Tina Parke-Sutherland, professor of English/creative writing, took a broader view of the book, warning readers to view it as a love story rather than a portrayal of life in Saudi Arabia. Although Parssinen herself lived in the Kingdom as a child, the book is from the perspective of a 21st Century American woman, Parke-Sutherland said.
In the novel, Rosalie’s daughter manages an anonymous blog that ultimately plays a critical role in the climax. Although it’s possible to get required permissions to use social media in Saudi Arabia, it’s not commonplace, said Laura Flacks Narrol, assistant professor in the School of Organizational Leadership and Strategic Communication. In other areas of unrest in the Middle East, however, Twitter and other instant online media are contributing to social changes, said Flacks Narrol, who has traveled through the Middle East.
“We really appreciated the opportunity to be part of this community discussion, to share the breadth of knowledge we have here at Stephens, and to engage our students and the community at large in so many inter-related issues of community, culture and gender,” Stephens President Dianne Lynch said.
Sponsored by Daniel Boone Regional Library, One Read is a community-wide reading program that encourages the public to read the same book and attend discussions and events about the book throughout the month of September.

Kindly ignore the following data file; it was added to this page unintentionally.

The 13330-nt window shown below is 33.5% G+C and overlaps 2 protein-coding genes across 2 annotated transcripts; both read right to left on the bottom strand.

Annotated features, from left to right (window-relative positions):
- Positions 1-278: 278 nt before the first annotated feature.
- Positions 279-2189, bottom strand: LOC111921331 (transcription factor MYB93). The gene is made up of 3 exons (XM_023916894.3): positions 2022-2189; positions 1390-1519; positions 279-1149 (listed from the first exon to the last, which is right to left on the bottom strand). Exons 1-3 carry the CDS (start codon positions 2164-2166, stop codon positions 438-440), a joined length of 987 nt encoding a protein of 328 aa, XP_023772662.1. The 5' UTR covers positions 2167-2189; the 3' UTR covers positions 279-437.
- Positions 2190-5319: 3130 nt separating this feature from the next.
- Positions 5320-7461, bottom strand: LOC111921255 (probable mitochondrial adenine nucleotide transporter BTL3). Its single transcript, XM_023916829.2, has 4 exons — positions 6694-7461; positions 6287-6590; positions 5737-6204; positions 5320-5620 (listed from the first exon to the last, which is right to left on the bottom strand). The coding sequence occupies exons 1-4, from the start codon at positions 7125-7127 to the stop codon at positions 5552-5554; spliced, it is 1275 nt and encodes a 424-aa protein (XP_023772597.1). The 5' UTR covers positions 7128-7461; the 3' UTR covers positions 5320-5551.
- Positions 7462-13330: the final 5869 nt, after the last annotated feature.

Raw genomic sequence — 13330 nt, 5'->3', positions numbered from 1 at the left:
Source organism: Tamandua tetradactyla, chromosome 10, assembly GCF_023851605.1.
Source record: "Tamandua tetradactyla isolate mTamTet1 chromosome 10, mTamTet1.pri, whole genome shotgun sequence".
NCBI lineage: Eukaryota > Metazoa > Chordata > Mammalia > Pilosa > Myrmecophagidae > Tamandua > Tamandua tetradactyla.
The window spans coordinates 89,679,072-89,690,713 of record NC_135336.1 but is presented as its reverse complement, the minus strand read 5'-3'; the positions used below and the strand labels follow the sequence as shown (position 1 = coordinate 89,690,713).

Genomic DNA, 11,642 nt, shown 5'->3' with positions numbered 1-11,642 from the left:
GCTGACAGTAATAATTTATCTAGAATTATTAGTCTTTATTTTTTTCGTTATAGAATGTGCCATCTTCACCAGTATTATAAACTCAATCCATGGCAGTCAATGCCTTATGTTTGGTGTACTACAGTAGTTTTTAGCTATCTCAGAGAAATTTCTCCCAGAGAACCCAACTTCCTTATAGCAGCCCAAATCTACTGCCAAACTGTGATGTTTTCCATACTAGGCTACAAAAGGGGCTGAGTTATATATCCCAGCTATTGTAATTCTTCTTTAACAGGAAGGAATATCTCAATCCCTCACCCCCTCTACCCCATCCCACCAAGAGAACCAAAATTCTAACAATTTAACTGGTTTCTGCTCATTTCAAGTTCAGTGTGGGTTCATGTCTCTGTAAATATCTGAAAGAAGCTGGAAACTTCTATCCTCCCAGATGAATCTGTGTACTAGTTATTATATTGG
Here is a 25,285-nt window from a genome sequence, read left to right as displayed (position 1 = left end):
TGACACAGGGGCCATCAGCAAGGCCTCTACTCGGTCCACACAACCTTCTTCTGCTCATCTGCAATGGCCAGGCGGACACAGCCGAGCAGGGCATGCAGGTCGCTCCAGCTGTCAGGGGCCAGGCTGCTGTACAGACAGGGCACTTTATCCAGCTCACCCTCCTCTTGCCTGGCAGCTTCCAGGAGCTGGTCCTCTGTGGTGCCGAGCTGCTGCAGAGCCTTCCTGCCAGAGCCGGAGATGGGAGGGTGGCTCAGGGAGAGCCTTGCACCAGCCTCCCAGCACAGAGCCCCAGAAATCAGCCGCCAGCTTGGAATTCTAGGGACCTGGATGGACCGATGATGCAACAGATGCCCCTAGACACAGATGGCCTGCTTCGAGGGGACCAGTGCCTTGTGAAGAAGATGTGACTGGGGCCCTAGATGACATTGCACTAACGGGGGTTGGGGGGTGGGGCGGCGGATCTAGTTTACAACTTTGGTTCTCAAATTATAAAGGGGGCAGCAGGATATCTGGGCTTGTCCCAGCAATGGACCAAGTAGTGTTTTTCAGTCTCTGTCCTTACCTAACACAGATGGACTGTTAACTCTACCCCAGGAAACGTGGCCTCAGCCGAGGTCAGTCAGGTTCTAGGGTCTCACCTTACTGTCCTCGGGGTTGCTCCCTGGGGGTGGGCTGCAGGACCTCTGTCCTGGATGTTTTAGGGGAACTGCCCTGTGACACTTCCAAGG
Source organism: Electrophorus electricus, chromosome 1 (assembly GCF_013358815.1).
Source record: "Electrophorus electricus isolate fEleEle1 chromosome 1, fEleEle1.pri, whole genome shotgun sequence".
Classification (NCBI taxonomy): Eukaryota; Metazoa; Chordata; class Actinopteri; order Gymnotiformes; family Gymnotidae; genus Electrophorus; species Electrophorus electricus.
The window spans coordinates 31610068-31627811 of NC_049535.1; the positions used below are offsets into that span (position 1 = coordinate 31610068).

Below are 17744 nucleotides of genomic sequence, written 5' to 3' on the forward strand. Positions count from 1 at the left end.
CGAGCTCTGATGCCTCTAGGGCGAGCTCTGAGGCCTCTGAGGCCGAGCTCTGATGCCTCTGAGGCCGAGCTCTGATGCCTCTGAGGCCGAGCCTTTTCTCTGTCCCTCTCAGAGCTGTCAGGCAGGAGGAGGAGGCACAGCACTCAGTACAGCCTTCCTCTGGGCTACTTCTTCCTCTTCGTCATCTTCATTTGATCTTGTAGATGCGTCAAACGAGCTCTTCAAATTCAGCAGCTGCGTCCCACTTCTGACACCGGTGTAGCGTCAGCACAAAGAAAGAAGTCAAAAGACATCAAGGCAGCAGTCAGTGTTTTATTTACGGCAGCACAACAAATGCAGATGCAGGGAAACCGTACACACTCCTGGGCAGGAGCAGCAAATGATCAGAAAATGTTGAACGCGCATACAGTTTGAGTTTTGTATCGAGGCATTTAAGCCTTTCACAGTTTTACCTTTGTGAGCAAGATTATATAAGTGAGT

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Stephens firm to help Columbia Regional Airport with re-branding

A student-run marketing firm at Stephens College has been selected to help the Columbia Regional Airport come up with a new brand.
Airport staff finalized the contract with Creative Ink last week. Students who work at the firm now have the semester to come up with a logo, tagline, marketing campaign and style guide that will be used by airport staff.
“I’m so excited for Creative Ink,” said Bree Martino, the firm’s creative director. “This is such a good thing for the firm and a huge opportunity for the college.”
Columbia Regional Airport is a division of the City of Columbia’s Public Works Department and currently offers direct flights to Chicago and Dallas.
“This is an exciting period of time at Columbia Regional Airport,” said Steve Sapp, public information officer for Columbia Public Works. “Our new relationship with American Airlines and new destination cities, significant upgrades to the runways and taxiways and, recently, conceptual images of a future new terminal—working to re-brand the look of Columbia Regional Airport was a natural next step. Working with Creative Ink brings a youthful insight and enthusiasm to our re-branding and marketing efforts.”
The airport has been using the tagline “Fly COU—Why drive when it’s so easy to fly?” The Creative Ink staff anticipates an entirely new look and feel that is “forward moving,” said Michelle Niewald, firm director.